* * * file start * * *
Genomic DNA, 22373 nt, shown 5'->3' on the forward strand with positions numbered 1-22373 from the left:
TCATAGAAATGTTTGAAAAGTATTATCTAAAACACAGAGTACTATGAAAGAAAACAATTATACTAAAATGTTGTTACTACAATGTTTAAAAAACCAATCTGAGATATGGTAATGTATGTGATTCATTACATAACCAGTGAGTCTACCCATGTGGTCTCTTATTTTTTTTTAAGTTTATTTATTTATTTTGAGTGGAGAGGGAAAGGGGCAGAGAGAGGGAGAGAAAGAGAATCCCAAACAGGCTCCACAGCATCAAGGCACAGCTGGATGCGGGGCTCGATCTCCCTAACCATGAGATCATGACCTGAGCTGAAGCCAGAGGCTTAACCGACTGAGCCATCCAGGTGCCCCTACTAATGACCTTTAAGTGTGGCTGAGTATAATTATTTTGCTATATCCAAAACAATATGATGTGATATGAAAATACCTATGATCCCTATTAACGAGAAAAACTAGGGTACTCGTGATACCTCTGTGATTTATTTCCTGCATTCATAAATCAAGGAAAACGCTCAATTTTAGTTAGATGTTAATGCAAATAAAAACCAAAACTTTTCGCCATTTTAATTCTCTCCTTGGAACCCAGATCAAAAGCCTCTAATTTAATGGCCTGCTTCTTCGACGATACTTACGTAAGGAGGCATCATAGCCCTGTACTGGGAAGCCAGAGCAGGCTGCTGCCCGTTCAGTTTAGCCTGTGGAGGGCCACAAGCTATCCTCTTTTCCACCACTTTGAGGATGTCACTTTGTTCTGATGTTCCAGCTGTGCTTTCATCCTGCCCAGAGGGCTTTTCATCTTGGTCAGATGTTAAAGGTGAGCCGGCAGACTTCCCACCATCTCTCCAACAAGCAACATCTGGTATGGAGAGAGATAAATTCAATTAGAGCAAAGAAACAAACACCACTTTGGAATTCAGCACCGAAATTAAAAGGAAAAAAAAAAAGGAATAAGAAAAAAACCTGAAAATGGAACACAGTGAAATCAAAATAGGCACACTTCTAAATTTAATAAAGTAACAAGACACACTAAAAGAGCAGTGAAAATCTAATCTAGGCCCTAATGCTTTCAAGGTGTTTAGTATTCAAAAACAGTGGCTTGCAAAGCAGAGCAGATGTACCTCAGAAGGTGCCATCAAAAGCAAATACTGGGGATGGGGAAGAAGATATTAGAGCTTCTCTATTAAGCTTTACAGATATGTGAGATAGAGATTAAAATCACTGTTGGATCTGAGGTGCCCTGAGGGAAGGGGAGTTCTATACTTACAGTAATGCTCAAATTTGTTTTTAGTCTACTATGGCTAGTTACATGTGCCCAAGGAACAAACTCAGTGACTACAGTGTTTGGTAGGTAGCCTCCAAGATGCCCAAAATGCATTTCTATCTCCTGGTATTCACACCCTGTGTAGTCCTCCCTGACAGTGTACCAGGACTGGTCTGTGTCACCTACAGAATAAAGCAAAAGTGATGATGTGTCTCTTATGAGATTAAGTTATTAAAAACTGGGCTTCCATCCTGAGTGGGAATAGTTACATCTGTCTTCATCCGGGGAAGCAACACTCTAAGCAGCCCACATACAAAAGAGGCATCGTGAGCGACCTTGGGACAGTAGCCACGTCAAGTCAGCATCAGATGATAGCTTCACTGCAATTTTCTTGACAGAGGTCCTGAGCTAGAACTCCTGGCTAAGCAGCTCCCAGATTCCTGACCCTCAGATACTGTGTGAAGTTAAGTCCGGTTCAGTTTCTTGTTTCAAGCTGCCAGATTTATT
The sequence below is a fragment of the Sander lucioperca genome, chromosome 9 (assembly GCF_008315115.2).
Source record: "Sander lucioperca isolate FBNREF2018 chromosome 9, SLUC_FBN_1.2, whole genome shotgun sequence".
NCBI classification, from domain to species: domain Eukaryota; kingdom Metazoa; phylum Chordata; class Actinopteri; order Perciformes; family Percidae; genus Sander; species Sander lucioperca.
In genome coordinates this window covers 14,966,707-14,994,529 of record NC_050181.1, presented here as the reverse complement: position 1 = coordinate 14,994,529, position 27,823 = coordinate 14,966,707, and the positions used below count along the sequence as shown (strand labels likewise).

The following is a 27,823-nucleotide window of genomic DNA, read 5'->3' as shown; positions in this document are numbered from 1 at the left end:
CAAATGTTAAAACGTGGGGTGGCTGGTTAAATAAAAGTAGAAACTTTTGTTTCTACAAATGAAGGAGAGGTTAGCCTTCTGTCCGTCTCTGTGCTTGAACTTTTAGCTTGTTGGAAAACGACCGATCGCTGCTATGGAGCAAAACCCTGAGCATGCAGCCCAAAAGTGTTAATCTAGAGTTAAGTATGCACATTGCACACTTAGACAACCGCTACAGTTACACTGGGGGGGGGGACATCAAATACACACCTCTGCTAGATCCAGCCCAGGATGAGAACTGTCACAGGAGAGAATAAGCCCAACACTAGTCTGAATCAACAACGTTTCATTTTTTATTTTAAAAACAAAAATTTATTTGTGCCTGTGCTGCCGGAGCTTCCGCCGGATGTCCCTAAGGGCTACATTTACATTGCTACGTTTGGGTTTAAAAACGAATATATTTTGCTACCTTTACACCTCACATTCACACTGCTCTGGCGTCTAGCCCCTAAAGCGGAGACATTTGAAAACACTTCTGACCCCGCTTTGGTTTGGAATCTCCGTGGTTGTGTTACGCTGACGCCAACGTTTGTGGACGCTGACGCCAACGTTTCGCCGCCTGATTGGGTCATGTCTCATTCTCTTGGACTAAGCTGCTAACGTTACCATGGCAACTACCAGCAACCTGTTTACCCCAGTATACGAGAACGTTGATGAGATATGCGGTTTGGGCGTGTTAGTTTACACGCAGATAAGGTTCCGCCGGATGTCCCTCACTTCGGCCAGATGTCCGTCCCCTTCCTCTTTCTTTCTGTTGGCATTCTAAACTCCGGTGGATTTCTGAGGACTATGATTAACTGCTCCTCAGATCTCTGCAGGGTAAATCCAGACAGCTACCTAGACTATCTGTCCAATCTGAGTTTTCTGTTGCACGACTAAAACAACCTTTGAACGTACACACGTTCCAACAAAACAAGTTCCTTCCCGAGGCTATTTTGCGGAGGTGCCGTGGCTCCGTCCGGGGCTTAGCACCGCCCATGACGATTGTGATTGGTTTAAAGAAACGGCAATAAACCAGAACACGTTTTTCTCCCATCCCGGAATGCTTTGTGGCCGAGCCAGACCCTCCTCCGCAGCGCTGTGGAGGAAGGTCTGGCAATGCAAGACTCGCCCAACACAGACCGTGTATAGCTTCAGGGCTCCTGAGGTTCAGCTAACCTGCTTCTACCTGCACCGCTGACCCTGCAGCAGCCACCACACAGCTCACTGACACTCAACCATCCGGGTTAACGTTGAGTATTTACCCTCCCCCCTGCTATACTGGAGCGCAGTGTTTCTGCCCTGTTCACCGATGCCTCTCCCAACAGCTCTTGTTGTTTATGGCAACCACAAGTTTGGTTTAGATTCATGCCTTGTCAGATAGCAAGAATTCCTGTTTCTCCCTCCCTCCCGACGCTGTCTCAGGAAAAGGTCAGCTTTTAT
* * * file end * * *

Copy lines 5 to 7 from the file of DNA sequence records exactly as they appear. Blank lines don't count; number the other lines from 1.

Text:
NCBI classification, from domain to species: domain Eukaryota; kingdom Metazoa; phylum Chordata; class Actinopteri; order Perciformes; family Percidae; genus Sander; species Sander lucioperca.
In genome coordinates this window covers 14,966,707-14,994,529 of record NC_050181.1, presented here as the reverse complement: position 1 = coordinate 14,994,529, position 27,823 = coordinate 14,966,707, and the positions used below count along the sequence as shown (strand labels likewise).

The following is a 27,823-nucleotide window of genomic DNA, read 5'->3' as shown; positions in this document are numbered from 1 at the left end: